P.S. to the comment about trichinosis — the disease is almost 100% eradicated nowadays, so it is really not necessary to cook pork to such a high temperature, but I don’t blame you for preferring it well done anway.

  • Jocelyn

    This recipe is amazing! I followed it implicitly except for the dry rub part. I didn’t have cumin seeds so I added 2 Tbsp of ground cumin. The grinding part didn’t go so well so I sifted out the pieces that didn’t become powdered. The rub is great and has a unique flavor. This is the first time I made perfect pork chops! Thanks for the recipe!

  • Hannah

    I just tried this, first time I’ve ever cooked pork chops and it was amazing! Thanks.

  • Debbie Campbell

    I was so nervous about the time on these!!! It just didn’t seem possible that 2 mins on each side and then sitting would be enough to cook them through. I had chops that were about and inch…. The butcher told me to put them on grill for 10 mins a side. I trusted the reviews and left them on 3 mins a side and then covered pan and let them continue to cook. They were great, but 2 mins….still would have been fine…so trust what she says! I made a Balsmic Vinegrette Reduction to go with the chops…. Here is the recipe…It was wonderful all together!

    1/4 cup minced shallots
    1/3 cup aged balsamic vinegar
    3/4 cup chicken broth
    1 tablespoon butter

    Remove chops from the skillet, and keep warm on a serving platter. Add shallots to the skillet, and cook for a few minutes, just until browned. Stir in vinegar, scraping any bits of lamb from the bottom of the skillet, then stir in the chicken broth. Continue to cook and stir over medium-high heat for about 5 minutes, until the sauce has reduced by half. If you don’t, the sauce will be runny and not good. Strain the remaining liquid. Stir in the butter. Pour over the l chops, and serve.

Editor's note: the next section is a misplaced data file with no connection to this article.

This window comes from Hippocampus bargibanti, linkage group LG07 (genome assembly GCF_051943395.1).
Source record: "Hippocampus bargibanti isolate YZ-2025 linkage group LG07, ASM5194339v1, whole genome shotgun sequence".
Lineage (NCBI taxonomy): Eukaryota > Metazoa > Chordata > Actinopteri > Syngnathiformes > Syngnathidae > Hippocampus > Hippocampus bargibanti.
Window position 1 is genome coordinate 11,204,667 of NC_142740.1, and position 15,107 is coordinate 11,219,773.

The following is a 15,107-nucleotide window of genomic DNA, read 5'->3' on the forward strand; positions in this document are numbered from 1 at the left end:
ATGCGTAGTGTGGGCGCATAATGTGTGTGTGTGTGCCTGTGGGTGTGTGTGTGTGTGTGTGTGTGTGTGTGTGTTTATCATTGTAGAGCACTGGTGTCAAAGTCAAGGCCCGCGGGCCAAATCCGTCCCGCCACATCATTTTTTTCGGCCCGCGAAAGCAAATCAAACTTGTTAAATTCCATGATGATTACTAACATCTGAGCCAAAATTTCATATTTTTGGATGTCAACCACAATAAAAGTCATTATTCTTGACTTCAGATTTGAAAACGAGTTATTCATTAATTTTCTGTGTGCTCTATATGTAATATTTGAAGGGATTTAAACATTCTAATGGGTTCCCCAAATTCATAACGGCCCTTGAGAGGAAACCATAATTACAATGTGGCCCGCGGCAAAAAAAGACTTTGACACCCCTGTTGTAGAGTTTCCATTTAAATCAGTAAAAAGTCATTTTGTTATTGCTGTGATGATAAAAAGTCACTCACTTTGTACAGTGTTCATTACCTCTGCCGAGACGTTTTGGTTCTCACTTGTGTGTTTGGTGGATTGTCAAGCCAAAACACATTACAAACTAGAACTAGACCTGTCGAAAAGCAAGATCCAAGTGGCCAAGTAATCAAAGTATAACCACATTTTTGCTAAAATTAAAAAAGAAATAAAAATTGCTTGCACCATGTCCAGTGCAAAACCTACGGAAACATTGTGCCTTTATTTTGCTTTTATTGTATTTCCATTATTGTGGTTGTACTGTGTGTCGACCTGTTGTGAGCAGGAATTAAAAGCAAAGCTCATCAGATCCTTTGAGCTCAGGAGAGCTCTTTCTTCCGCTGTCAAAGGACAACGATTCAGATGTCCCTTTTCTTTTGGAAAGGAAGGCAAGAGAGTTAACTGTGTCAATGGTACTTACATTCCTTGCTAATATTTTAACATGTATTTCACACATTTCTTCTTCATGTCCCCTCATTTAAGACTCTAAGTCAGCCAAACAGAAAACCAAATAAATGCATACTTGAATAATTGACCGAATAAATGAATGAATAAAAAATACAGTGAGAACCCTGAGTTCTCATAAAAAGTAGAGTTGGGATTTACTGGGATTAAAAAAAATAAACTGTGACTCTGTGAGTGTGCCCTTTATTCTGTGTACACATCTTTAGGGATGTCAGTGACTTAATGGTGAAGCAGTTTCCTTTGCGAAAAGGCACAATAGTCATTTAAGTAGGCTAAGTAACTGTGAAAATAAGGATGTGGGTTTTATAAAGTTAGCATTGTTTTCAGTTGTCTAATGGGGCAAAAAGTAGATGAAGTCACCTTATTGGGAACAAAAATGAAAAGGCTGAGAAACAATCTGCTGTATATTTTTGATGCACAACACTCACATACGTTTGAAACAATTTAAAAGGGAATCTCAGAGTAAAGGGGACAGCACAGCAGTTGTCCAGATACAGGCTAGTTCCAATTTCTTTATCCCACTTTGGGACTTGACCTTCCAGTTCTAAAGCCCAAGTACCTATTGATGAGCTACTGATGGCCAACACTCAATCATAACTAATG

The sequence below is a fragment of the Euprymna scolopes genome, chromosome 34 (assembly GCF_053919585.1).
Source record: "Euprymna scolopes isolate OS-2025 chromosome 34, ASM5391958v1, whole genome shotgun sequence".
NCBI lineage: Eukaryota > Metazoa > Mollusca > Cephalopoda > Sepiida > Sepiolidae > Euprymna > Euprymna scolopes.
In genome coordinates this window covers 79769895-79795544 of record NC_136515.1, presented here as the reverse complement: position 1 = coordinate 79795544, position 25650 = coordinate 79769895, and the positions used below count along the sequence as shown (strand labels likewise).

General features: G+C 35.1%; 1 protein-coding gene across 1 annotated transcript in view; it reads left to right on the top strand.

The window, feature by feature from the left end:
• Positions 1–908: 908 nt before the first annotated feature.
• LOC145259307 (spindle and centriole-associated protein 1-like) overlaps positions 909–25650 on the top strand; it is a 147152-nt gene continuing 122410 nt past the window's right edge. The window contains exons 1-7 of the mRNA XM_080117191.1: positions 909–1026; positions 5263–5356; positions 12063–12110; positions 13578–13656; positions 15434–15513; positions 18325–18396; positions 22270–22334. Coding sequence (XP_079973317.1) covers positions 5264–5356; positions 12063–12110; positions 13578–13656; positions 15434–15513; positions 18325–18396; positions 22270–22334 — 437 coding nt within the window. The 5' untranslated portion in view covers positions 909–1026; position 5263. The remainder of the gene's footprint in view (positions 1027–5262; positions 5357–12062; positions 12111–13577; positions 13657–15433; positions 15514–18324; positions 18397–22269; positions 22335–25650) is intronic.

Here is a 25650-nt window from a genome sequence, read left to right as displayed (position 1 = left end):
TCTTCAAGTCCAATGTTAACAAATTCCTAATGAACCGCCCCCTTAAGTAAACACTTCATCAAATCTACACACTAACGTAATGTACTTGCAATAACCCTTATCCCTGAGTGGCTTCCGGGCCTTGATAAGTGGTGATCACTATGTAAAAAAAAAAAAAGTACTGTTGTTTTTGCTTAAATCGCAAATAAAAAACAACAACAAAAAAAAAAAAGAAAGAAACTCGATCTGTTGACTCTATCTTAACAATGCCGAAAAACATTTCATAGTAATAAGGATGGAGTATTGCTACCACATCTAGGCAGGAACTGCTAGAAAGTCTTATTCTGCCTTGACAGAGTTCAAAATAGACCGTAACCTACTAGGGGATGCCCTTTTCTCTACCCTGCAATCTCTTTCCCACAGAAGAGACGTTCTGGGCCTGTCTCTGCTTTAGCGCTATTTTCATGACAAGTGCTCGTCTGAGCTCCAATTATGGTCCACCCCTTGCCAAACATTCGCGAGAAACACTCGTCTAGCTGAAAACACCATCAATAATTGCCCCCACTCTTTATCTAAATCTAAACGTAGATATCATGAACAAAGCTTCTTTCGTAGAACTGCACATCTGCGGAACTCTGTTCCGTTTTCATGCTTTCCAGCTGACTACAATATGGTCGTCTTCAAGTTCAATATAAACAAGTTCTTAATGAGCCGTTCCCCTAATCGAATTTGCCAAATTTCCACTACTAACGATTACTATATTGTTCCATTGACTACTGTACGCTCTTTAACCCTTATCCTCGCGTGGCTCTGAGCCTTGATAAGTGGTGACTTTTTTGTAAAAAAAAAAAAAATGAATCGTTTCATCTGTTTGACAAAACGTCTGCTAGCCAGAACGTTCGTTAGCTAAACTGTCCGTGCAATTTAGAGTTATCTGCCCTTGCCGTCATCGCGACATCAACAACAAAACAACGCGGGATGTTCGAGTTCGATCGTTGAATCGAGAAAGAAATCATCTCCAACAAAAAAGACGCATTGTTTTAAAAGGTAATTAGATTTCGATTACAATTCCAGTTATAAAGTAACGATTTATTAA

The original recipe plus the reduction is awesome! Again….her cooking instructions are perfect!!!! Don’t worry!

  • Julia

    Made these tonight and they were great. I think it was the first time I didn’t overcook pork chops. In response to the woman about not having a cast iron skillet – I used a nonstick skillet, followed the directions and it worked fine.

  • Chris

    Great recipe and exactly what I needed tonight. We ran out of time and couldn’t do baked chops like we had planned. I’ve never done them in the skillet before, but I will be saving this recipe and doing them this way frequently from now on. Thanks for the “touch test” tip too. Not sure I’m good enough to trust it 100% yet, but it’s a good tool to have handy, especially when BBQing.

  • Julie

    This method did not work for me. I used a cast iron skillet & the second side did not brown at all. Also, meat was only 120 degrees after turning off heat and leaving covered for five minutes. I turned the heat back up and browned the second side, but chops got quite dried out by then.